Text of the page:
While chattering, the squirrels are stocking their larders for the winter ahead. They've been busy for weeks, burying things in the mulch around the house. They dig in the potager beds where it's soft. They spend all their free time scanning the skies for predators. The birds are their early warning system when the owls return.

I need to be more like the squirrels. Idle chatter is nice sometimes, but there are things that need to be said. Squirrels are more social than some people. They look out for each other. They do it not because it's expected, but because they want to protect their own kind. I also need to spend some time stocking my larder. That woodpile isn't getting any smaller yet. The chainsaw needs a tune-up. The grass needs to be mowed once more. I've avoided a fire in the basement even as the nighttime temperatures drop into the low 40s. Two fires have been built in the fireplace upstairs. Nothing beats a good dinner and an evening by the fire. Well, almost nothing.

I hope to have a mess of fresh squash for next weekend.

Maybe I'll buy some small red potatoes and pick fresh rosemary from the driveway border. I'm happy with the way this area came out. Next year, black eyed susans, lorpetalum, a Muskogee crape myrtle, agapanthus, and pineapple sage will provide changing color through the seasons. I wonder if the rosemary will ever bloom?

Lacking sufficient moisture this summer, the upright growing elephant ears have not reached their full potential. I ignored them this spring. I figured the cold winter had killed most of them. Around June, they started popping up. I didn't water them thinking they were doing okay without. I really let the garden go this summer. I wanted to weed out the things that needed too much attention. Letting nature take care of those things for me made it less stressful. I'm glad they survived. Hilda gave me these. I think about her every time I pass them.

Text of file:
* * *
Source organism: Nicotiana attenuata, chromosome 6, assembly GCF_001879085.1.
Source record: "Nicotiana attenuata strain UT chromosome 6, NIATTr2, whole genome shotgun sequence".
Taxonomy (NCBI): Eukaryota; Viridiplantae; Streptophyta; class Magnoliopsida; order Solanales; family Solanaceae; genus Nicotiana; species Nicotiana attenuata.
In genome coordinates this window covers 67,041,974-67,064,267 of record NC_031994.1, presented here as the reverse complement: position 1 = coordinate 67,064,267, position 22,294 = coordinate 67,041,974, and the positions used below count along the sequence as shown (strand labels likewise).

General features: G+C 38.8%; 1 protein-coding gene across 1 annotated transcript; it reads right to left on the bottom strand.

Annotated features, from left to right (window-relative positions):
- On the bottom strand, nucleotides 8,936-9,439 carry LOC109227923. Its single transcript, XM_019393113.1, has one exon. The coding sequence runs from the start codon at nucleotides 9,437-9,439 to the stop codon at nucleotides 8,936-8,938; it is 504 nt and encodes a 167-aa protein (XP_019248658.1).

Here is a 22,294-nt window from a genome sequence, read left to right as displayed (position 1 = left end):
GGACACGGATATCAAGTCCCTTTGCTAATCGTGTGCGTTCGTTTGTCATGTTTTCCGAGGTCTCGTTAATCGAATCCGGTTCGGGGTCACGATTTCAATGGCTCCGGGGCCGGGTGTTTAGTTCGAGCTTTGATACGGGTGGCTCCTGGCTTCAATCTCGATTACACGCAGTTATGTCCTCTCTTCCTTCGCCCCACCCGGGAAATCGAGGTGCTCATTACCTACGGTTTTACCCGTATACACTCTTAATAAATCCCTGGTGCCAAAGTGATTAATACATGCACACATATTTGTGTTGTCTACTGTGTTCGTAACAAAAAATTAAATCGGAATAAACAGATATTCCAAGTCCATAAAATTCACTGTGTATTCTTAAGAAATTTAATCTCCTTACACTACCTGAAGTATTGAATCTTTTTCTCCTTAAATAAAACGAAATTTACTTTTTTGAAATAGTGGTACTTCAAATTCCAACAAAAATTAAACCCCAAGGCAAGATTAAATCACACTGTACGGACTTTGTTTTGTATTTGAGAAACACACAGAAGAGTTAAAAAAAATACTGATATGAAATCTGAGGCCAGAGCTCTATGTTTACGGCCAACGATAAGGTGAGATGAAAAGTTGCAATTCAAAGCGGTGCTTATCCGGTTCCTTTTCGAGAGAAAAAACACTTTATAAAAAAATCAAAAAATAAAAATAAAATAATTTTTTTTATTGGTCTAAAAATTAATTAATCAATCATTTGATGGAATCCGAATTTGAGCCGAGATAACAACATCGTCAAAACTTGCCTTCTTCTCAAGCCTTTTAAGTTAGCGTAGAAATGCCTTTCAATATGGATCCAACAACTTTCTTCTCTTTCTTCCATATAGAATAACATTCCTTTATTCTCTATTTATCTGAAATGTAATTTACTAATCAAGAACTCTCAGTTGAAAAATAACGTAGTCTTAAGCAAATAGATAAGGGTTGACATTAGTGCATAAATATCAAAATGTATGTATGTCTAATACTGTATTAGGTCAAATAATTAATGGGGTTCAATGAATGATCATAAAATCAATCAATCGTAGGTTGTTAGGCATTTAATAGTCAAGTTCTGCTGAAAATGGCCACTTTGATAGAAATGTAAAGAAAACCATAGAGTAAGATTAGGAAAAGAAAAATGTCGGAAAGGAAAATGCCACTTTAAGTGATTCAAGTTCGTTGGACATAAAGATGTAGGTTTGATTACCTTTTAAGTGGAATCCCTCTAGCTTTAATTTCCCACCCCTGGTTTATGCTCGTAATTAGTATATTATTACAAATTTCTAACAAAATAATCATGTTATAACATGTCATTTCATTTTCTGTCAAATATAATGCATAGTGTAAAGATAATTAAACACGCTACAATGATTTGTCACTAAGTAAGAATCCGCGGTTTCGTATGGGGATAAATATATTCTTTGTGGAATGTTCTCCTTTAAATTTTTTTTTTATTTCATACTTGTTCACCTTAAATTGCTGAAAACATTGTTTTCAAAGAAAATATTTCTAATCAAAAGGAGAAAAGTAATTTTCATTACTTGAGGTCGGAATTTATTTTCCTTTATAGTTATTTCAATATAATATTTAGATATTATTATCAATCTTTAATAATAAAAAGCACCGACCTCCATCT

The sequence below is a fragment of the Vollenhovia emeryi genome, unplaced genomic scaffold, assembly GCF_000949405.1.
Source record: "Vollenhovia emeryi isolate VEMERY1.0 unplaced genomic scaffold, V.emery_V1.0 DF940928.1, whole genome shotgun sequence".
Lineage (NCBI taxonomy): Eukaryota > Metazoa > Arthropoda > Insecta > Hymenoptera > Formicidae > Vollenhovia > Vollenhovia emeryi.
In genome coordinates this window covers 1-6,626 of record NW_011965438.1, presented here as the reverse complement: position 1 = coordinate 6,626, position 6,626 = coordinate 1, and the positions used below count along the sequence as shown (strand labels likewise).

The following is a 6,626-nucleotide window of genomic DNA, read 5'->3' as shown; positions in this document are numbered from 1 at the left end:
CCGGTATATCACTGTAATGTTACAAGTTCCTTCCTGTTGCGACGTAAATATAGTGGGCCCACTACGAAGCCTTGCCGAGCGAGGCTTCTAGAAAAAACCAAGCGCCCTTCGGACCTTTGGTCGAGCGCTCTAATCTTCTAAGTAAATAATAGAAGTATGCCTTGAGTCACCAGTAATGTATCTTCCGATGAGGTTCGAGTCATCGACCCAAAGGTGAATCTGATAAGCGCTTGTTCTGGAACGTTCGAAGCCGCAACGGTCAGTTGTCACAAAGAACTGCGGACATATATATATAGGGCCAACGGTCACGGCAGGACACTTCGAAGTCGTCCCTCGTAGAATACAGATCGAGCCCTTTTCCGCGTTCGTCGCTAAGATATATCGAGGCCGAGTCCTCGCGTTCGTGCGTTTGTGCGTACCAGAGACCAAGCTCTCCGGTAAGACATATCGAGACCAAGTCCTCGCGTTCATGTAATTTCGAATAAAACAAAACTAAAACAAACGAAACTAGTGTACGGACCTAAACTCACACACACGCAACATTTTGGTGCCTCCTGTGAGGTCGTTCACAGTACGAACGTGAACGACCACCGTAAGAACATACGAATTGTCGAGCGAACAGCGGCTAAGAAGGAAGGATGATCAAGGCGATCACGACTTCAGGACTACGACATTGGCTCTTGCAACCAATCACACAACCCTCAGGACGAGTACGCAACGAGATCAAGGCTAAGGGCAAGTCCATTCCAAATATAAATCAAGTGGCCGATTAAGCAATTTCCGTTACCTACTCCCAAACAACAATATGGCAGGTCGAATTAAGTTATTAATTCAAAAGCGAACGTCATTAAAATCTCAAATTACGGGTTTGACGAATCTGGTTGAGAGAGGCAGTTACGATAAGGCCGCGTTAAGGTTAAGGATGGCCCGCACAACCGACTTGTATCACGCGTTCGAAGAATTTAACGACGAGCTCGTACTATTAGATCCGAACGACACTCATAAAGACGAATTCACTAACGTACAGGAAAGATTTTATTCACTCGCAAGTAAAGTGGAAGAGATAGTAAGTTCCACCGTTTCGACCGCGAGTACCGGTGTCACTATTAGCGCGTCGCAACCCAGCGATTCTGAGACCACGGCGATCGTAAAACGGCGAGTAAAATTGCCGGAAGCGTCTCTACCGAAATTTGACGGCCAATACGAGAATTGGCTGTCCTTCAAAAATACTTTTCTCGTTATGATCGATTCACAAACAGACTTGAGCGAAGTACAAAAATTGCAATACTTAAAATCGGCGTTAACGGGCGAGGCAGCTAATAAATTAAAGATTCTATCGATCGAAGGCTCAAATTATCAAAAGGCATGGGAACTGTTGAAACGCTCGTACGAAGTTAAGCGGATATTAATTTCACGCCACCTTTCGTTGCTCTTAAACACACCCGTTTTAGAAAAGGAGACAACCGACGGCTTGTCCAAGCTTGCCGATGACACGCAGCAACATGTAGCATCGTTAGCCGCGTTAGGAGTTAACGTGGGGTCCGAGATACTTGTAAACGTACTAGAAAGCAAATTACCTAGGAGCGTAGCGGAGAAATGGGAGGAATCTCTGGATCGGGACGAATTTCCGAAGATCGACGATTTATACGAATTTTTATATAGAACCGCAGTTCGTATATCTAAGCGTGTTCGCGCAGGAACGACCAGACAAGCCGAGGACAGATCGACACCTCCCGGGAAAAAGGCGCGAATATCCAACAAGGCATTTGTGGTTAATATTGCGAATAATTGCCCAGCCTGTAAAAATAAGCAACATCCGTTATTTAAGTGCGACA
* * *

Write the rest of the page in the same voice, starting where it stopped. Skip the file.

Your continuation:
Salvias performed well all summer. Grown from cuttings this spring, a few of the Mystic Spires are still blooming. The purple/blue is crisp and clean. I like blue in the garden. The spring should be lovely. I've found gobs of larkspur and nigella seedlings. Orange cosmos and Lady in Red Salvia provide needed contrast to the deep blues. They came from scattered seeds too. The cycles continue unabated.

Helianthus and grasses just work.

I was worried about my brugs this summer. I did water a couple of them several times. I hope I get to see this show. Next weekend is the full moon. If they are on schedule, I'll linger in the yard just a few more minutes when I get home from work.

Betty's zinnia seeds have grown into blooming plants too. I've got a light pinkish purple one and this red. Red is one of my favorite colors in the garden.

Echinacea purpurea is still blooming in spots. Most of the seedheads were destroyed by finches in early summer. I collected a few from the new varieties of coneflowers I picked up on clearance. I'll wintersow those in December. I'm limiting myself to 50 containers. That should be plenty of seedlings to fill the bare spots left by the summer. I'm learning to tone it down a bit.

I just love the swamp sunflower, Helianthus augustifola. I've seen it growing along the highways here. I see other varieties of yellow blooming plants mixed in here and there. I might stop soon to see if any seeds are ready. I need to move these in a few weeks. They spread underground and they've taken over the corner. It's almost dangerous backing out of the driveway. I pay more attention to the flowers than I do any traffic that might be coming.

It's just loaded with blooms. They're causing the plants to bend over.

It's up to 63 degrees already. I've been told it's going to be a cold winter because of the way the corn grew this summer. I'm feeling it in my bones. My scar itches this morning.